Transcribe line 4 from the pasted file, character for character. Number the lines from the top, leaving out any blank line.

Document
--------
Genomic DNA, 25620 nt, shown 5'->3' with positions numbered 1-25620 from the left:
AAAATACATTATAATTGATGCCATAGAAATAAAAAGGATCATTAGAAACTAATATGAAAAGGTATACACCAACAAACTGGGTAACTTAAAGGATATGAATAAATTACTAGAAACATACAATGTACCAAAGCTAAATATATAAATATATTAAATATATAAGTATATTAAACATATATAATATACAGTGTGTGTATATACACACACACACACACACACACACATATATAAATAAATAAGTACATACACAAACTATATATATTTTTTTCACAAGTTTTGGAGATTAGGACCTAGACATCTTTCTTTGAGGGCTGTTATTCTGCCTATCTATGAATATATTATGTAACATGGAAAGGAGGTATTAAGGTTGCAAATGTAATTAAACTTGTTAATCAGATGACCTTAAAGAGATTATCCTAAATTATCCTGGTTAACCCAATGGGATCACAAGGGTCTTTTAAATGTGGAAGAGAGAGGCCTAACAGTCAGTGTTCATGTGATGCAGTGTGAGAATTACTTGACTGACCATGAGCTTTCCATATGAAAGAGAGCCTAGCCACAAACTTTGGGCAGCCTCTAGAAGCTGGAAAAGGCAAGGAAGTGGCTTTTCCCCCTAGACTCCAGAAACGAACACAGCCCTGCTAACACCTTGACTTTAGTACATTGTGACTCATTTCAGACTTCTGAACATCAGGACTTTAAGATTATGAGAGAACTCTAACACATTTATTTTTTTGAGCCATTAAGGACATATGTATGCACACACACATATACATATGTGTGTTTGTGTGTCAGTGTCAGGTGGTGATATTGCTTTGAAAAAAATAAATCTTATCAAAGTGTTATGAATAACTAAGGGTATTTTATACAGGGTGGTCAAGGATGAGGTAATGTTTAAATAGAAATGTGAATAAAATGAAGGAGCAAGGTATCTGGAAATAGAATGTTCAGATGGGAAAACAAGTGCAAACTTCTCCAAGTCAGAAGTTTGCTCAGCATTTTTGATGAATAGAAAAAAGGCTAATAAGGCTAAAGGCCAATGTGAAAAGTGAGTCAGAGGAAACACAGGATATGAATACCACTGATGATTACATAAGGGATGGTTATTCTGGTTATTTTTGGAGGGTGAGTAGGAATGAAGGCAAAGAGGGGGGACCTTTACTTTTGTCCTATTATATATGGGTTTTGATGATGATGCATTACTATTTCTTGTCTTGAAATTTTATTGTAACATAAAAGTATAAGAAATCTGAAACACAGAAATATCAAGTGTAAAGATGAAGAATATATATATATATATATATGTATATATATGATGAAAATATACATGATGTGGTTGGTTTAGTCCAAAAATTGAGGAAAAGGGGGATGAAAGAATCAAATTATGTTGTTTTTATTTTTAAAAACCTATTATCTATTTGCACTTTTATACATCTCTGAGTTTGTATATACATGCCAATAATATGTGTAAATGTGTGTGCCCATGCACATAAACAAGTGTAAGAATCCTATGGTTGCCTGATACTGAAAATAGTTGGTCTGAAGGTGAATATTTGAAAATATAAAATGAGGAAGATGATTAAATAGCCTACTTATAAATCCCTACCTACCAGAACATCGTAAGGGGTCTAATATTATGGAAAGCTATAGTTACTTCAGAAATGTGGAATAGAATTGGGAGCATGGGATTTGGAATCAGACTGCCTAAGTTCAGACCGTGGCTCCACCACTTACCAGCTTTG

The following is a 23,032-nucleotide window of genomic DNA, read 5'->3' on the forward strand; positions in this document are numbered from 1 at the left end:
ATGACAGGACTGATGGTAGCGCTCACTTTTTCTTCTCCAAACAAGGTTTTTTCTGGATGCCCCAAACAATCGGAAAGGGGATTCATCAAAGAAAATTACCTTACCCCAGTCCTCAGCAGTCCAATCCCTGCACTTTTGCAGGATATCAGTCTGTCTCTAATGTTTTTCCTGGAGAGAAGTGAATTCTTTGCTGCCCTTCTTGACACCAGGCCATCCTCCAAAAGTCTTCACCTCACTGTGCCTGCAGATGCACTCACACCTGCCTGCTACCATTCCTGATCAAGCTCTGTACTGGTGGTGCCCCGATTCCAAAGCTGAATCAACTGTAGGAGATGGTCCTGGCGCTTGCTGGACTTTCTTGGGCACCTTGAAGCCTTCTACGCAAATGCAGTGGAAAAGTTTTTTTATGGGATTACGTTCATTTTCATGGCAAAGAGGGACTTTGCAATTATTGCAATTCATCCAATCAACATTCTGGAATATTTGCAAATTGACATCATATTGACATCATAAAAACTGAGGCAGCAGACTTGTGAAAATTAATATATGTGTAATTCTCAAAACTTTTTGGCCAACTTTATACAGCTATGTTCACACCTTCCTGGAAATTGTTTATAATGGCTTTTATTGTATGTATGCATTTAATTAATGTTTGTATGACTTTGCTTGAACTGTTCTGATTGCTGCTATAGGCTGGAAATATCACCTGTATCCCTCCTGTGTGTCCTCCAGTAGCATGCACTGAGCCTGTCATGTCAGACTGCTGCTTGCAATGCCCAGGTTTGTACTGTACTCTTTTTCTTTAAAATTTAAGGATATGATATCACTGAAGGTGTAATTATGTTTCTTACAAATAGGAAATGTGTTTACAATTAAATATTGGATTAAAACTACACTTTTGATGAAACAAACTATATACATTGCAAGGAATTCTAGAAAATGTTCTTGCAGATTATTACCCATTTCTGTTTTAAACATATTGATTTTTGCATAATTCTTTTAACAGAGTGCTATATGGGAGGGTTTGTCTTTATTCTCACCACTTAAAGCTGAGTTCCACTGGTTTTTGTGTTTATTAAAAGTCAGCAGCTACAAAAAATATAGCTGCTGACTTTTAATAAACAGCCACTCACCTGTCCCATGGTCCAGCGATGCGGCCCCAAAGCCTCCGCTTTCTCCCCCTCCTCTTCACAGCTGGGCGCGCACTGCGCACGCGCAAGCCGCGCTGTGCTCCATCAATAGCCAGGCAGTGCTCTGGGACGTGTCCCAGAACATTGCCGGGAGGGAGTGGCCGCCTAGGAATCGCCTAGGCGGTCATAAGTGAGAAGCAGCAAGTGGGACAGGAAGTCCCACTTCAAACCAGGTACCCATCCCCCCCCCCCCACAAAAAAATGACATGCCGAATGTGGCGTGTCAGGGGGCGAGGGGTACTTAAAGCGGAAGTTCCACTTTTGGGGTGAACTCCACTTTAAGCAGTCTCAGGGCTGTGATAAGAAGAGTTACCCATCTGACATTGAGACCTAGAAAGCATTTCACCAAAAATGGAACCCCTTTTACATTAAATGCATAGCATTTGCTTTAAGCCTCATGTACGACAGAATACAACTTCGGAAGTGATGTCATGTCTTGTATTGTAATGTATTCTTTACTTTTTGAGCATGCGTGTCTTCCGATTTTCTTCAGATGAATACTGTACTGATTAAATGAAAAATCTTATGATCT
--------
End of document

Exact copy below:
ATGACAGGACTGATGGTAGCGCTCACTTTTTCTTCTCCAAACAAGGTTTTTTCTGGATGCCCCAAACAATCGGAAAGGGGATTCATCAAAGAAAATTACCTTACCCCAGTCCTCAGCAGTCCAATCCCTGCACTTTTGCAGGATATCAGTCTGTCTCTAATGTTTTTCCTGGAGAGAAGTGAATTCTTTGCTGCCCTTCTTGACACCAGGCCATCCTCCAAAAGTCTTCACCTCACTGTGCCTGCAGATGCACTCACACCTGCCTGCTACCATTCCTGATCAAGCTCTGTACTGGTGGTGCCCCGATTCCAAAGCTGAATCAACTGTAGGAGATGGTCCTGGCGCTTGCTGGACTTTCTTGGGCACCTTGAAGCCTTCTACGCAAATGCAGTGGAAAAGTTTTTTTATGGGATTACGTTCATTTTCATGGCAAAGAGGGACTTTGCAATTATTGCAATTCATCCAATCAACATTCTGGAATATTTGCAAATTGACATCATATTGACATCATAAAAACTGAGGCAGCAGACTTGTGAAAATTAATATATGTGTAATTCTCAAAACTTTTTGGCCAACTTTATACAGCTATGTTCACACCTTCCTGGAAATTGTTTATAATGGCTTTTATTGTATGTATGCATTTAATTAATGTTTGTATGACTTTGCTTGAACTGTTCTGATTGCTGCTATAGGCTGGAAATATCACCTGTATCCCTCCTGTGTGTCCTCCAGTAGCATGCACTGAGCCTGTCATGTCAGACTGCTGCTTGCAATGCCCAGGTTTGTACTGTACTCTTTTTCTTTAAAATTTAAGGATATGATATCACTGAAGGTGTAATTATGTTTCTTACAAATAGGAAATGTGTTTACAATTAAATATTGGATTAAAACTACACTTTTGATGAAACAAACTATATACATTGCAAGGAATTCTAGAAAATGTTCTTGCAGATTATTACCCATTTCTGTTTTAAACATATTGATTTTTGCATAATTCTTTTAACAGAGTGCTATATGGGAGGGTTTGTCTTTATTCTCACCACTTAAAGCTGAGTTCCACTGGTTTTTGTGTTTATTAAAAGTCAGCAGCTACAAAAAATATAGCTGCTGACTTTTAATAAACAGCCACTCACCTGTCCCATGGTCCAGCGATGCGGCCCCAAAGCCTCCGCTTTCTCCCCCTCCTCTTCACAGCTGGGCGCGCACTGCGCACGCGCAAGCCGCGCTGTGCTCCATCAATAGCCAGGCAGTGCTCTGGGACGTGTCCCAGAACATTGCCGGGAGGGAGTGGCCGCCTAGGAATCGCCTAGGCGGTCATAAGTGAGAAGCAGCAAGTGGGACAGGAAGTCCCACTTCAAACCAGGTACCCATCCCCCCCCCCCCACAAAAAAATGACATGCCGAATGTGGCGTGTCAGGGGGCGAGGGGTACTTAAAGCGGAAGTTCCACTTTTGGGGTGAACTCCACTTTAAGCAGTCTCAGGGCTGTGATAAGAAGAGTTACCCATCTGACATTGAGACCTAGAAAGCATTTCACCAAAAATGGAACCCCTTTTACATTAAATGCATAGCATTTGCTTTAAGCCTCATGTACGACAGAATACAACTTCGGAAGTGATGTCATGTCTTGTATTGTAATGTATTCTTTACTTTTTGAGCATGCGTGTCTTCCGATTTTCTTCAGATGAATACTGTACTGATTAAATGAAAAATCTTATGATCT